Sunday, November 11, 2012
The Floyd Connection...
I took my Mama to Floyd. To the ancestral home place. It is a sacred as the tomb of the ancient pharaoh. My Uncle John decided to go. He's always saying that this will be the last time he'll ever go to the old home place.
Mama has a strict routine at the farm. It consists of as many meals as possible at the Blue Ridge Cafe. Even so, you must stop at Slaughter's Market and buy enough to feed an army before you head out Franklin Pike to the farm.
John's routine is to do whatever one car will allow us to do. Each, including myself, have an agenda.
One Floyd farm morning is dedicated to go the Mabry's Mill via Blueridge Parkway. After a huge buckwheat pancake breakfast, it's off to Meadows of Dan...to buy the "best Virginia apples in the world".
Places We Have to Visit: The old Canady School, Buffalo Mountain, Slate Mt. School, Harvestwood Church.
Drive By's are mandatory: the West place, the Turner place, the Thompson Farm, and many others.
On these Drive By's, my tour guides will point out where the old swinging bridge across the Little River stood. The place in the river where Aunt Annie drove Papa's big Dodge touring car off the ford, and into the river. She didn't drive again for 40 years. I measured how far they walked to school. It really was a hike, nearly two miles.
Of course I have heard most of this before. I love to hear them...they never change, meaning they are true.
The REAL fun comes on the six hour trips up to Floyd, and back. Riding in the car and listening to the two of them reminisce is an experience. I learn details of the sibling interactions of my aunts and uncles no one can recount once the last sibling leaves this earth. I love those stories.
They talked about school days, who they dated, or were engaged to. John talked about The Second World's War, learning to fly in Georgia, doing missions over Germany. They talk about Annie who worked in the "Bomb Plant" in Radford, Va. They talked about the families they "took a room with" when they went to college, taught school, or worked away from home. They discussed the old hand crank phone system; the phone still hangs on the wall.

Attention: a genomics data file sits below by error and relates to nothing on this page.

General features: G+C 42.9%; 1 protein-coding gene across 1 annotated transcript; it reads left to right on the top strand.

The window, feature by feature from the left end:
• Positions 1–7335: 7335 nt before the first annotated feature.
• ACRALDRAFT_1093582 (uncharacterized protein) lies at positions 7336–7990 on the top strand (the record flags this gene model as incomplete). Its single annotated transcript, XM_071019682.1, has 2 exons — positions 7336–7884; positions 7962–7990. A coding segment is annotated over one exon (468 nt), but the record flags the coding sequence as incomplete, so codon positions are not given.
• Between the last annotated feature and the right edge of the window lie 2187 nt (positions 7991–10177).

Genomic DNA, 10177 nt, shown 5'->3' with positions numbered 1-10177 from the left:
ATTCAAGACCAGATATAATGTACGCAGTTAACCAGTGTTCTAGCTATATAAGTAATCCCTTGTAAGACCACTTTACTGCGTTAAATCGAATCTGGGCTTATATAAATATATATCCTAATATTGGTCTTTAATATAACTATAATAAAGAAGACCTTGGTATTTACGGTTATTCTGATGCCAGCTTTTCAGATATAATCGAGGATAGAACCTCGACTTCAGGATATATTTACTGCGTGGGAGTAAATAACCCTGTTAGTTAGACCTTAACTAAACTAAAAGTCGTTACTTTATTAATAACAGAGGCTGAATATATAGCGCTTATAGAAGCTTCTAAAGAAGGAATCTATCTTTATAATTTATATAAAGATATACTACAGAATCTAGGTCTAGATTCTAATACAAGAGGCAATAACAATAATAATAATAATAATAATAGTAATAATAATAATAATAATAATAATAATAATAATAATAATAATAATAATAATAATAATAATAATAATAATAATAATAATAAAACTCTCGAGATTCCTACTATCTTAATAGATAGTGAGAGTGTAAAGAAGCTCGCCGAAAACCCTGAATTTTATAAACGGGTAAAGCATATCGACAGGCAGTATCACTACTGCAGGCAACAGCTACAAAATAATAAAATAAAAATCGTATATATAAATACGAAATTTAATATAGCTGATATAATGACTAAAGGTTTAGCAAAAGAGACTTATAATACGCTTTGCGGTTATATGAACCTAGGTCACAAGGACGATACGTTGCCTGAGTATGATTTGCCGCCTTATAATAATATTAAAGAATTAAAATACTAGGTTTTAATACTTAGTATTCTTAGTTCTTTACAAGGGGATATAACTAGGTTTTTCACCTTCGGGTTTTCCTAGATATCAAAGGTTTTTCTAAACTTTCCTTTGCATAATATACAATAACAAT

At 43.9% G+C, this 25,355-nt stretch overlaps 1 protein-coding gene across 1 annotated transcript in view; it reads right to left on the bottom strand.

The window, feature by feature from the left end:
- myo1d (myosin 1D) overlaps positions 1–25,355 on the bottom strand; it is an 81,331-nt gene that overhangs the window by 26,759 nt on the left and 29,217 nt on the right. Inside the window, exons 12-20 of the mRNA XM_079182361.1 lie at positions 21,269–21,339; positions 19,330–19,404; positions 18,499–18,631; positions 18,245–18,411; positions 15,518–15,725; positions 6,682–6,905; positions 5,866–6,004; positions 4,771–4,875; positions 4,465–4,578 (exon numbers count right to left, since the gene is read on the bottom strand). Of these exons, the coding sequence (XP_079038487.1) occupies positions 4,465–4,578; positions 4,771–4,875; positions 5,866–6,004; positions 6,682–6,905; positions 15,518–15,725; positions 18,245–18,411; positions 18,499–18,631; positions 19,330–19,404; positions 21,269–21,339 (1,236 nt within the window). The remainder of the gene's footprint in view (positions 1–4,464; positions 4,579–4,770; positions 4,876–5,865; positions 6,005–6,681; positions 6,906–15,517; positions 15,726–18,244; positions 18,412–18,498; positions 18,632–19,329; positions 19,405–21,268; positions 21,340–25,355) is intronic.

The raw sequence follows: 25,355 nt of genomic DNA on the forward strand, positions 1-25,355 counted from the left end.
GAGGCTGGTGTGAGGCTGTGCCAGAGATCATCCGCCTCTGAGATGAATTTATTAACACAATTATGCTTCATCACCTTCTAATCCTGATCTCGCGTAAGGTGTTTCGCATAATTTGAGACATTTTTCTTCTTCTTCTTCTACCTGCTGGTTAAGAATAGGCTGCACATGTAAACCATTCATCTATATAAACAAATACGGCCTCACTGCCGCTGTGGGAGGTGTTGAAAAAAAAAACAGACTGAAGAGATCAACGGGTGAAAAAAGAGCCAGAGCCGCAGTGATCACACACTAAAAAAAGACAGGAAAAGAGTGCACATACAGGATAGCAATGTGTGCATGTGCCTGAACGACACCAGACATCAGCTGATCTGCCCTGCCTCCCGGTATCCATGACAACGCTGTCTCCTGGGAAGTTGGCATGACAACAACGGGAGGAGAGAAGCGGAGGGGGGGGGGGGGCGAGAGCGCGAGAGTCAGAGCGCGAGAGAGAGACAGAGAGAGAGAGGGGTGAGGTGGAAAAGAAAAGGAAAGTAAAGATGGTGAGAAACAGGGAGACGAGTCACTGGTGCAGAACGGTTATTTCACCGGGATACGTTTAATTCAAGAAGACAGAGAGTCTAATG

Mama named old horses and cows. She talked about 2 and 3rd cousins I never heard of. She recounted the tale of Uncle "Jud" Phleagar telling his wife, " salt the the butter heavy, those Lancaster girls are coming for dinner". Salting the butter made it less palatable according to Mama.
John helped me find the old spring and showed me where they washed clothes in water heated creekside. rinsed, and taken to the line at the old house. He pointed out where the Chinkapin bushes were. I loved it when John would bring chinkapins to share with us kids.
These two grew up without electricity. Automobiles were scarce, and telephone service was temporary, They had no refrigeration, except a spring house. They went through two world wars, the great depression, and saw someone walk on the moon. John and Virginia have lived vigorous, prosperous lives, and show no signs of weakening. They creak a bit, but it doesn't slow them down.
My kids might/will want to know about my growing up in the country around Athens. They gonna' hear it, whether they want to hear it or not.
Mama and John earned a rite of passage...and by God, so will I.